After a seemingly endless summer (it was so hot I couldn’t even leave the apartment for days on end!), I have to say I’m very glad that autumn’s now upon us. It’s my favourite time of year, when the leaves start to turn, there’s a chill in the air in the mornings, and all around you can smell the grape harvests from the vineyards being pressed to make lovely Swiss wine.

RR and I left a very hot and humid Switzerland at the start of September for a 2 week break in England, and by the time we arrived home again, the days were crisp and clear and bright, making me think of autumn walks and pumpkin soup and fruit crumbles. Mmmmmmm!!!


Last Sunday by the lake


Plum and cinnamon crumble with walnuts – yummy!

We do try to get back to England together at least once a year, but this time we had a wonderful reason for our trip – RR’s lovely cousin Miss L was getting married🙂 We’d been looking forward to this wedding for a long time, and I was determined to find the perfect outfit to wear – made by me, of course!

And so, at the start of the summer, I made up a couple of toiles to trial possible dress options – a beautiful 1950s-inspired Butterick sundress, and a more elegant Vogue peplum dress.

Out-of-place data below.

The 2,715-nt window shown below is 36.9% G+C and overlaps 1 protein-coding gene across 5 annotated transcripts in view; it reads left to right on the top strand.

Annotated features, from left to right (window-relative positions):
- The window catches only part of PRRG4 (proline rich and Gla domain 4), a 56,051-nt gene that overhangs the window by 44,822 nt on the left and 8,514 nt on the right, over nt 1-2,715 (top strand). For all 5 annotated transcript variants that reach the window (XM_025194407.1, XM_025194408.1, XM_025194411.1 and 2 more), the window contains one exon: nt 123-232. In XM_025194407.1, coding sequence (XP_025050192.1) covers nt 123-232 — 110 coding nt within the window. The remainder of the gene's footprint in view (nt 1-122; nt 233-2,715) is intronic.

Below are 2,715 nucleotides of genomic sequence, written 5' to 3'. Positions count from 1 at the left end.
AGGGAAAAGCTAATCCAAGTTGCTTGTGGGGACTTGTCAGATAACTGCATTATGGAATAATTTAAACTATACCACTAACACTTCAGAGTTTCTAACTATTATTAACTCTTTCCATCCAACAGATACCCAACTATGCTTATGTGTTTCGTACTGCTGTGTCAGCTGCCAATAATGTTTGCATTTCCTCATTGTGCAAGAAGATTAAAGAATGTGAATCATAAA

Peplum dress

I wasn’t sure which one I wanted to wear, and as they were both very different styles, and I was making them in very different fabrics, I decided to make both. Especially as I wanted to have options for both a chilly, damp day and a warm sunny one, given that you can never rely on the weather in England!

As it happened, it was a glorious day, and I ended up wearing my beautiful retro sundress, made up in a gorgeous Art Gallery cotton fabric. I chose a matching off-white Art Gallery solid to make up the collar and the cuffs, and to cover the buttons down the front bodice, and I lined it all with a lovely white cotton voile, bought at hideous expense from my local fabric store, but so soft and breathable it really was the ideal choice.


Butterfly Bliss from the Rapture range by Pat Bravo.

I did initially try to pattern match when I was cutting out, but the dress called for so much fabric that in the end I think I’d have had to buy an entire bolt, and even then it would be touch and go. As it was, I had to buy extra to get it all to fit. But I don’t think you really notice, and I absolutely love this dress, pattern matching or no!

Seeing as I had previously made a toile, the dress went together really quickly and easily. The main problem was wrestling with all that fabric when I was sewing! Oh, and hand-sewing the hem took the best part of a weekend. But I do so love the look of a hand sewn hem…